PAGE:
When Antonie van Leeuwenhoek was born in Delft in the Netherlands, the baby seemed well enough: he cried, he reacted to his mother, he ate and grew. As little Antonie grew, his family came upon troubled times. Two of his sisters and his father died, and Antonie suffered a terrible fever that would blind him by his sixth birthday. The boy recovered, but he now faced a terrible handicap.
When he became sixteen, the monks encouraged Leeuwenhoek to pursue a trade beyond simple manual labor. He considered several options before becoming a draper, being able to measure by a grooved ruler he carved himself, having the monks check its accuracies for him. When his skills were approved, he moved home to Delft and secured an apprenticeship with a cloth merchant. While he worked, he considered his system of grooves and the illuminations, and, by 1653, he developed a method of “writing by texture.”
Leeuwenhoek worked in business until he had built enough capital to set himself up as a teacher. He did not know Latin, and he had never attended university, but his drive to develop a written alphabet for the blind pushed him. Over the course of months and perfected over years, he built a set of mirrored letters. His method of writing was to etch each backward to be used as a mold. He experimented with systems of carving wood and pouring wax, but the wax was prone to melt under the warmth and pressure of fingers. Lead proved too soft, and tin plates warped. Finally he settled upon glass, and the glass books he produced became the first written code for the blind.
Leeuwenhoek's school attracted the attention of parents of blind children among the growing middle class of the early Enlightenment, and he soon found himself with no shortage of students. His methods spread across Europe and were translated to match the alphabets of French, English, and German. Only two of his original glass books are known to survive due to breakage and the glass being worn down by generations of fingertips. In place of glass, Leeuwenhoek experimented later with typesetting machines into plates of alloys, adding mechanical engineering and metallurgy to his life's impressive list of feats.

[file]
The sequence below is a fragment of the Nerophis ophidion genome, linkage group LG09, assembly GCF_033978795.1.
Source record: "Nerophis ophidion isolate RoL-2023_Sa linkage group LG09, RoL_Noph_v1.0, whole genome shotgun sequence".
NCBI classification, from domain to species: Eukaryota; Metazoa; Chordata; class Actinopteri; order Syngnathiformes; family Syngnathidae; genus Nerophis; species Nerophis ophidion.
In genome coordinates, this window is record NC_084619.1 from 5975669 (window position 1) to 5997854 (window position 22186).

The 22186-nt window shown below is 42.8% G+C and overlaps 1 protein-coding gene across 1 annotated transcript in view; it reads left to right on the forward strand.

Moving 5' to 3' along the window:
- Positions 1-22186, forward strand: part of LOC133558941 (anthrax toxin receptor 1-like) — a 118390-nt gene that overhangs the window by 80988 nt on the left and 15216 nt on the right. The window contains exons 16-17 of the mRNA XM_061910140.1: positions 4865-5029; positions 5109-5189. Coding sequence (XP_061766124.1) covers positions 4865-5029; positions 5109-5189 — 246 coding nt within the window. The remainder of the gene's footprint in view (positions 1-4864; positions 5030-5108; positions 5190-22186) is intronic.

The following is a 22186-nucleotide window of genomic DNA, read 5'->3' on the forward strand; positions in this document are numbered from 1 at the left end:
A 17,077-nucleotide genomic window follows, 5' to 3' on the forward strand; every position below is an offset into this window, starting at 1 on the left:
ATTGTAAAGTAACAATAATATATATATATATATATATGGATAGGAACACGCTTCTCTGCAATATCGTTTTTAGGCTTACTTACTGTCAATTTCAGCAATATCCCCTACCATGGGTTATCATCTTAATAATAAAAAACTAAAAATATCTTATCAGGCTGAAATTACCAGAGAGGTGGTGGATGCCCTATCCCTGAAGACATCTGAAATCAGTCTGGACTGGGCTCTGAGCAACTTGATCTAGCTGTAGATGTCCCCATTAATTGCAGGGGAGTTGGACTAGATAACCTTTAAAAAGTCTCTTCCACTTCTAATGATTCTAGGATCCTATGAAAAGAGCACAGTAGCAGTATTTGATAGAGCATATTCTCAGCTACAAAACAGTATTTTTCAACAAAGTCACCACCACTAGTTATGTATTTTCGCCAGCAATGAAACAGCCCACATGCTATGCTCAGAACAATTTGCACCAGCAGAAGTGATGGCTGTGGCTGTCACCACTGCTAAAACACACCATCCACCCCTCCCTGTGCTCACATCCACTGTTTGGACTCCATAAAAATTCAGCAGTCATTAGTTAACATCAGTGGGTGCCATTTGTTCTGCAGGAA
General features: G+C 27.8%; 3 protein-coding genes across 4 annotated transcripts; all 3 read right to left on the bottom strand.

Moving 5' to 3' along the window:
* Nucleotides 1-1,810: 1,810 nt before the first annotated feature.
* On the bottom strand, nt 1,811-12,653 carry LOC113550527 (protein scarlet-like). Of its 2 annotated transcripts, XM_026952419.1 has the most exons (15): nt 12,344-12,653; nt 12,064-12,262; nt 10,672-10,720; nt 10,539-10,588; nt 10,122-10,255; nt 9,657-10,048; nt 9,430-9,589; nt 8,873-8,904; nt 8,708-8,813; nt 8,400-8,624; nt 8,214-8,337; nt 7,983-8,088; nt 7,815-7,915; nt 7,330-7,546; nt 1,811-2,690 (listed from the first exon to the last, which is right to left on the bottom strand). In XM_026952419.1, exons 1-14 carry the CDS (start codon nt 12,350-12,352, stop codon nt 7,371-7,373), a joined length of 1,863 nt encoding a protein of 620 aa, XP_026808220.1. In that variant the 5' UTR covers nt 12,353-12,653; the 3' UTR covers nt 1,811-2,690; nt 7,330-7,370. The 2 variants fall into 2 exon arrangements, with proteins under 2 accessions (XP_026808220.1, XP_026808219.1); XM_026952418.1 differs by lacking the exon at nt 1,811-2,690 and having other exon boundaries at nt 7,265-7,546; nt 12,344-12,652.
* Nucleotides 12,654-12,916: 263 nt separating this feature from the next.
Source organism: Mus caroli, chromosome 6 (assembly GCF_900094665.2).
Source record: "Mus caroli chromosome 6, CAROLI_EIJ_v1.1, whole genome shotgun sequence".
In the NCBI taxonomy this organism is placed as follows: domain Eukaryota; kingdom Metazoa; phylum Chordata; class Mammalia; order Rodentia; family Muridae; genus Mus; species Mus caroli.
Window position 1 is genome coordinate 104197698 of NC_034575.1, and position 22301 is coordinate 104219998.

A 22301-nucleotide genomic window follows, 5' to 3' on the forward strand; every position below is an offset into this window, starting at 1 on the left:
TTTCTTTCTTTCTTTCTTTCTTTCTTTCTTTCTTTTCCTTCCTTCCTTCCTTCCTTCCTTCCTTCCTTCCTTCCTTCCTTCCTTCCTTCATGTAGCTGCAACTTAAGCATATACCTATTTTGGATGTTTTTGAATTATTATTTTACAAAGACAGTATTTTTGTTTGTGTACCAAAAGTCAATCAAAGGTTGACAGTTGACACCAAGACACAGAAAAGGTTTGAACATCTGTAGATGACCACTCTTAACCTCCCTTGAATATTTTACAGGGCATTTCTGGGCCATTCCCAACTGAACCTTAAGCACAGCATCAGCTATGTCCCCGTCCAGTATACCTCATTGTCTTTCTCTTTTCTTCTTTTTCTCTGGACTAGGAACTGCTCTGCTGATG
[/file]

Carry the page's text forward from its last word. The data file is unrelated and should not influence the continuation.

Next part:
His contributions to science are held among the greatest of the Enlightened Age. Along with the creation of calculus, natural law, and principles of physics. It would not be until the Industrial Revolution that discoveries in biology and anatomy would catch up with the science of microbiology founded in part by Charles Darwin, whose theory of the sexual reproduction of microorganisms would cause scandal among the Victorian world, though later contribute to Sir Alexander Fleming's germ theory.
In reality, Leeuwenhoek was healthy. He became the apprentice of a cloth merchant and eventually set himself up as a draper, where he saw a magnifying glass with a 3x power. Inspired, Leeuwenhoek would develop more and more powerful microscopes over his lifetime, building over 250 of them and grinding 500 lenses. Considered an amateur by the scientific elite, his discoveries with microscopes capable of 275-500x magnification included: bacteria (called “animacules”), protists, spermatozoa, and great expansions on the work of Robert Hooke.